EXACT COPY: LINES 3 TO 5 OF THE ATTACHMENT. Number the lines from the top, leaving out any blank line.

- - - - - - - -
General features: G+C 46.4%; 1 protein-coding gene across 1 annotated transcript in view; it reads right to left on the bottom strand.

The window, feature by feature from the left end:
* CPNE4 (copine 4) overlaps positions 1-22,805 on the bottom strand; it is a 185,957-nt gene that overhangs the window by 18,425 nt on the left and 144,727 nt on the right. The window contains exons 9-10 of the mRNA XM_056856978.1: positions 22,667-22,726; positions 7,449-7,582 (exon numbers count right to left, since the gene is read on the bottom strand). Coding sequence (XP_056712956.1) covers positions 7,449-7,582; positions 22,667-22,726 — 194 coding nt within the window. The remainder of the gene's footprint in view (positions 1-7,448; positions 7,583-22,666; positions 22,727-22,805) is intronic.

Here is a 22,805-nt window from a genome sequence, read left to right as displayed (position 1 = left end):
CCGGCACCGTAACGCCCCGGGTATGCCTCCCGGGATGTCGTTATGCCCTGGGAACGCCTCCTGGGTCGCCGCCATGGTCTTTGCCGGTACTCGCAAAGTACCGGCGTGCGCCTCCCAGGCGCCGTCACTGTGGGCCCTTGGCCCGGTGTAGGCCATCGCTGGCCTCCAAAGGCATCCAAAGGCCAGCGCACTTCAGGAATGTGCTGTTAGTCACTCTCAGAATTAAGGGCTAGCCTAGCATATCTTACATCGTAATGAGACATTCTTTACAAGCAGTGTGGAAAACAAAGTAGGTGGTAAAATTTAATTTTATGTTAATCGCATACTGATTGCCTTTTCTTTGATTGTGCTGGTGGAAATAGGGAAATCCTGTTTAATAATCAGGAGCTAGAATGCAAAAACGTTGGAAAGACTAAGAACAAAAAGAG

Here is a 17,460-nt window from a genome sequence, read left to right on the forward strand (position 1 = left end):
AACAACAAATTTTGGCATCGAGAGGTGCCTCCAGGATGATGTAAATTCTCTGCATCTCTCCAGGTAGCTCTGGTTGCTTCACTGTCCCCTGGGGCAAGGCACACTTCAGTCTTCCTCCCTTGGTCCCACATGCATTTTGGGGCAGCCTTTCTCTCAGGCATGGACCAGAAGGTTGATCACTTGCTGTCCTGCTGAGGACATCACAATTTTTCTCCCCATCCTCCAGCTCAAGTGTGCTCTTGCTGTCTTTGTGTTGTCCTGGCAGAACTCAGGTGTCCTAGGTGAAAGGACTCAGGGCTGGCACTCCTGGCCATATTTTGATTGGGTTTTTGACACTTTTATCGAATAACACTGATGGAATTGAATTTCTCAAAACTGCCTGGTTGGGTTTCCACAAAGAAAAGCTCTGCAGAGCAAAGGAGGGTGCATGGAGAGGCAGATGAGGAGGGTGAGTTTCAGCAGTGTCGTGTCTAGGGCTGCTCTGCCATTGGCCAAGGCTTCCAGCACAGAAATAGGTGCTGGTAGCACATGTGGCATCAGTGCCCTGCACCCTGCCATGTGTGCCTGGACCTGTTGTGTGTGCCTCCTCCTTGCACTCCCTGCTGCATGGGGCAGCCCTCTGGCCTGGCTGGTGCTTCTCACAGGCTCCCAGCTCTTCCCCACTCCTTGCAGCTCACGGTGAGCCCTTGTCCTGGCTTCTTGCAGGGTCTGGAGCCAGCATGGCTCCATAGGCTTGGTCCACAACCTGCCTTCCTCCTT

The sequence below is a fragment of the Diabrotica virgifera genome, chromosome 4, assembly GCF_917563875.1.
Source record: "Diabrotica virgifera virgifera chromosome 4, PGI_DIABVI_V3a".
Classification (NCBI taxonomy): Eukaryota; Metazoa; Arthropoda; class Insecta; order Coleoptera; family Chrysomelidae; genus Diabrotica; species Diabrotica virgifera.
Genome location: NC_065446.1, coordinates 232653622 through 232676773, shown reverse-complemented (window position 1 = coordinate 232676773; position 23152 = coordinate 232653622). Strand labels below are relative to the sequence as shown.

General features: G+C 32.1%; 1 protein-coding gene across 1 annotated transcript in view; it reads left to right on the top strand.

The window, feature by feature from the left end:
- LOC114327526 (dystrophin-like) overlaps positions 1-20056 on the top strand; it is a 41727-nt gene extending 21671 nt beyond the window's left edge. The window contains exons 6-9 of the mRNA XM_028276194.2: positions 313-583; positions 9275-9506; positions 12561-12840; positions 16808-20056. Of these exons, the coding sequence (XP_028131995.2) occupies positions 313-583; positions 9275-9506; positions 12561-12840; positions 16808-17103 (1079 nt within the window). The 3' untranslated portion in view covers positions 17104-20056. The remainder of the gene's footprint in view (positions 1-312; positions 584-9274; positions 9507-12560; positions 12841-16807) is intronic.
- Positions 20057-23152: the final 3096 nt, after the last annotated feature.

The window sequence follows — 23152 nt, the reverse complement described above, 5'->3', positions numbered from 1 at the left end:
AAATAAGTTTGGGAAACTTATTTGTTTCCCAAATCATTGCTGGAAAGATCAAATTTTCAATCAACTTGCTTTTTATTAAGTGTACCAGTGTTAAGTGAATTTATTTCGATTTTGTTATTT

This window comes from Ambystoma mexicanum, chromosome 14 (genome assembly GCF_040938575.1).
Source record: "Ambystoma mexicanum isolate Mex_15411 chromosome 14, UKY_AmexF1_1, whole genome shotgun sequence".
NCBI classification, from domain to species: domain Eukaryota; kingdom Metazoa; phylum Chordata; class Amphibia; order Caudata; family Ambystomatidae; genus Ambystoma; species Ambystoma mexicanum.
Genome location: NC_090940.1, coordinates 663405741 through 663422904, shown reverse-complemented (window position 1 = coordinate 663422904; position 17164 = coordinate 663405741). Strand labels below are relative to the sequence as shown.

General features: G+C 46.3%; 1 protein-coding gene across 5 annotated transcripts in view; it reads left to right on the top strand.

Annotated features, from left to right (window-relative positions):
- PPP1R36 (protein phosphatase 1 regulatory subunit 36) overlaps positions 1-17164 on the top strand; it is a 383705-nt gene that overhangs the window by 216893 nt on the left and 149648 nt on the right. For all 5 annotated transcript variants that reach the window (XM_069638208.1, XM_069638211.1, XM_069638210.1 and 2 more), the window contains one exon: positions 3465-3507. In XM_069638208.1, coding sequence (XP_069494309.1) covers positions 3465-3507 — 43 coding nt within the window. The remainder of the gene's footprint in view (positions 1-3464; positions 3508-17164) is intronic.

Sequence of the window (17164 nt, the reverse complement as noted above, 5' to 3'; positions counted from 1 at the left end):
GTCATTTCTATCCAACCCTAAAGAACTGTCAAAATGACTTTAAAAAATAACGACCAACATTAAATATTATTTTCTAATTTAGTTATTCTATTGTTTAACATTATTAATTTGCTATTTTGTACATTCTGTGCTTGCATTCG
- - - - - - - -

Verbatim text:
* CPNE4 (copine 4) overlaps positions 1-22,805 on the bottom strand; it is a 185,957-nt gene that overhangs the window by 18,425 nt on the left and 144,727 nt on the right. The window contains exons 9-10 of the mRNA XM_056856978.1: positions 22,667-22,726; positions 7,449-7,582 (exon numbers count right to left, since the gene is read on the bottom strand). Coding sequence (XP_056712956.1) covers positions 7,449-7,582; positions 22,667-22,726 — 194 coding nt within the window. The remainder of the gene's footprint in view (positions 1-7,448; positions 7,583-22,666; positions 22,727-22,805) is intronic.

Here is a 22,805-nt window from a genome sequence, read left to right as displayed (position 1 = left end):
CCGGCACCGTAACGCCCCGGGTATGCCTCCCGGGATGTCGTTATGCCCTGGGAACGCCTCCTGGGTCGCCGCCATGGTCTTTGCCGGTACTCGCAAAGTACCGGCGTGCGCCTCCCAGGCGCCGTCACTGTGGGCCCTTGGCCCGGTGTAGGCCATCGCTGGCCTCCAAAGGCATCCAAAGGCCAGCGCACTTCAGGAATGTGCTGTTAGTCACTCTCAGAATTAAGGGCTAGCCTAGCATATCTTACATCGTAATGAGACATTCTTTACAAGCAGTGTGGAAAACAAAGTAGGTGGTAAAATTTAATTTTATGTTAATCGCATACTGATTGCCTTTTCTTTGATTGTGCTGGTGGAAATAGGGAAATCCTGTTTAATAATCAGGAGCTAGAATGCAAAAACGTTGGAAAGACTAAGAACAAAAAGAG